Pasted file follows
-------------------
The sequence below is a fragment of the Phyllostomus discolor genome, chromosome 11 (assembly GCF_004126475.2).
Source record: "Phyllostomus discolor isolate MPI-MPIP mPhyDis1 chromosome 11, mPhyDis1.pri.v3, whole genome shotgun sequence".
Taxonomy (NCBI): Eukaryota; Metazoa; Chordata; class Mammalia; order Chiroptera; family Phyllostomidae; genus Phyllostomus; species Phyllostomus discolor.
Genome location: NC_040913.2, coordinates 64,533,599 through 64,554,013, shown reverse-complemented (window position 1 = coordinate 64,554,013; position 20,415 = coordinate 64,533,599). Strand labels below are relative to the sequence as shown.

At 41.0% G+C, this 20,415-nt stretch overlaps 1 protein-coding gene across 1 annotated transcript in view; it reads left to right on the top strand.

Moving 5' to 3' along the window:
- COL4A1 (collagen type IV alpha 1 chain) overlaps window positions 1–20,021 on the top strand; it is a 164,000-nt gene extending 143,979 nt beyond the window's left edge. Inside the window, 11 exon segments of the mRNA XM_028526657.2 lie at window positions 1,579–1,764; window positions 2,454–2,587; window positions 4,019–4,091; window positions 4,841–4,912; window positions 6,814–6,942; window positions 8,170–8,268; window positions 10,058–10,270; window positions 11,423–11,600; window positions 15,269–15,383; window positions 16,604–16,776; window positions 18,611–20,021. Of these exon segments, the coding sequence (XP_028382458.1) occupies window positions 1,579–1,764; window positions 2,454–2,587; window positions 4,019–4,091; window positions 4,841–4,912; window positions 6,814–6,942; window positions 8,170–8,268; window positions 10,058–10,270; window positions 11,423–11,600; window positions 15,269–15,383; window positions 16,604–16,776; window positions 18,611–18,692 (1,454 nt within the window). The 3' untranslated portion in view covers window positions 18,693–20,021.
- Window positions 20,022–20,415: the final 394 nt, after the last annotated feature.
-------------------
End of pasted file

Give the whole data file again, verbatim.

The sequence below is a fragment of the Phyllostomus discolor genome, chromosome 11 (assembly GCF_004126475.2).
Source record: "Phyllostomus discolor isolate MPI-MPIP mPhyDis1 chromosome 11, mPhyDis1.pri.v3, whole genome shotgun sequence".
Taxonomy (NCBI): Eukaryota; Metazoa; Chordata; class Mammalia; order Chiroptera; family Phyllostomidae; genus Phyllostomus; species Phyllostomus discolor.
Genome location: NC_040913.2, coordinates 64,533,599 through 64,554,013, shown reverse-complemented (window position 1 = coordinate 64,554,013; position 20,415 = coordinate 64,533,599). Strand labels below are relative to the sequence as shown.

At 41.0% G+C, this 20,415-nt stretch overlaps 1 protein-coding gene across 1 annotated transcript in view; it reads left to right on the top strand.

Moving 5' to 3' along the window:
- COL4A1 (collagen type IV alpha 1 chain) overlaps window positions 1–20,021 on the top strand; it is a 164,000-nt gene extending 143,979 nt beyond the window's left edge. Inside the window, 11 exon segments of the mRNA XM_028526657.2 lie at window positions 1,579–1,764; window positions 2,454–2,587; window positions 4,019–4,091; window positions 4,841–4,912; window positions 6,814–6,942; window positions 8,170–8,268; window positions 10,058–10,270; window positions 11,423–11,600; window positions 15,269–15,383; window positions 16,604–16,776; window positions 18,611–20,021. Of these exon segments, the coding sequence (XP_028382458.1) occupies window positions 1,579–1,764; window positions 2,454–2,587; window positions 4,019–4,091; window positions 4,841–4,912; window positions 6,814–6,942; window positions 8,170–8,268; window positions 10,058–10,270; window positions 11,423–11,600; window positions 15,269–15,383; window positions 16,604–16,776; window positions 18,611–18,692 (1,454 nt within the window). The 3' untranslated portion in view covers window positions 18,693–20,021.
- Window positions 20,022–20,415: the final 394 nt, after the last annotated feature.